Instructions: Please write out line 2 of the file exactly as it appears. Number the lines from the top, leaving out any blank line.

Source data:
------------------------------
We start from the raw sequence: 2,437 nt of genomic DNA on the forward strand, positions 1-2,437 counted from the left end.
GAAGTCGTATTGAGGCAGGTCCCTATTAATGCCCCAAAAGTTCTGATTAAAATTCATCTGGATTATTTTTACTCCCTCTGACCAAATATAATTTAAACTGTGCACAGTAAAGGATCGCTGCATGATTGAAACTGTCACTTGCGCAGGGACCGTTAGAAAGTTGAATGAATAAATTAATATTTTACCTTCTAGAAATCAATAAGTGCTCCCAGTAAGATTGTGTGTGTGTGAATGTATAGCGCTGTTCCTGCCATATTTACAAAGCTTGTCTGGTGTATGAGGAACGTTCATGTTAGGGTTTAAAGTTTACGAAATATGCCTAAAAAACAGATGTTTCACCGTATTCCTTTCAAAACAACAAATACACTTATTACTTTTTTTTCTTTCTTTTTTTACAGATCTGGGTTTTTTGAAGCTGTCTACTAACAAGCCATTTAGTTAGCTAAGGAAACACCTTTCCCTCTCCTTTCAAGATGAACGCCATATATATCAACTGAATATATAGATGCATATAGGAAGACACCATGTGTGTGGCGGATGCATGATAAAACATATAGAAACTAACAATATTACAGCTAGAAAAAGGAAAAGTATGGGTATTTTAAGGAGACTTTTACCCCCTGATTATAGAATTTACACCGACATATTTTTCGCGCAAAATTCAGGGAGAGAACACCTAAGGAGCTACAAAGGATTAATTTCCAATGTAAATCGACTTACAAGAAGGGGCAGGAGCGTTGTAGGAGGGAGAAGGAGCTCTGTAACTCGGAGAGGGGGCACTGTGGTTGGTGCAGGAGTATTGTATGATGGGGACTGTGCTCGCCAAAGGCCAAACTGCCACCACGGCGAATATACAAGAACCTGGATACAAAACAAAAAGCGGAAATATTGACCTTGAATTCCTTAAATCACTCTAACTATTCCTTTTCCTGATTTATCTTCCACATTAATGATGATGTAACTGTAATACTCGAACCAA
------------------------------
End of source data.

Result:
GAAGTCGTATTGAGGCAGGTCCCTATTAATGCCCCAAAAGTTCTGATTAAAATTCATCTGGATTATTTTTACTCCCTCTGACCAAATATAATTTAAACTGTGCACAGTAAAGGATCGCTGCATGATTGAAACTGTCACTTGCGCAGGGACCGTTAGAAAGTTGAATGAATAAATTAATATTTTACCTTCTAGAAATCAATAAGTGCTCCCAGTAAGATTGTGTGTGTGTGAATGTATAGCGCTGTTCCTGCCATATTTACAAAGCTTGTCTGGTGTATGAGGAACGTTCATGTTAGGGTTTAAAGTTTACGAAATATGCCTAAAAAACAGATGTTTCACCGTATTCCTTTCAAAACAACAAATACACTTATTACTTTTTTTTCTTTCTTTTTTTACAGATCTGGGTTTTTTGAAGCTGTCTACTAACAAGCCATTTAGTTAGCTAAGGAAACACCTTTCCCTCTCCTTTCAAGATGAACGCCATATATATCAACTGAATATATAGATGCATATAGGAAGACACCATGTGTGTGGCGGATGCATGATAAAACATATAGAAACTAACAATATTACAGCTAGAAAAAGGAAAAGTATGGGTATTTTAAGGAGACTTTTACCCCCTGATTATAGAATTTACACCGACATATTTTTCGCGCAAAATTCAGGGAGAGAACACCTAAGGAGCTACAAAGGATTAATTTCCAATGTAAATCGACTTACAAGAAGGGGCAGGAGCGTTGTAGGAGGGAGAAGGAGCTCTGTAACTCGGAGAGGGGGCACTGTGGTTGGTGCAGGAGTATTGTATGATGGGGACTGTGCTCGCCAAAGGCCAAACTGCCACCACGGCGAATATACAAGAACCTGGATACAAAACAAAAAGCGGAAATATTGACCTTGAATTCCTTAAATCACTCTAACTATTCCTTTTCCTGATTTATCTTCCACATTAATGATGATGTAACTGTAATACTCGAACCAA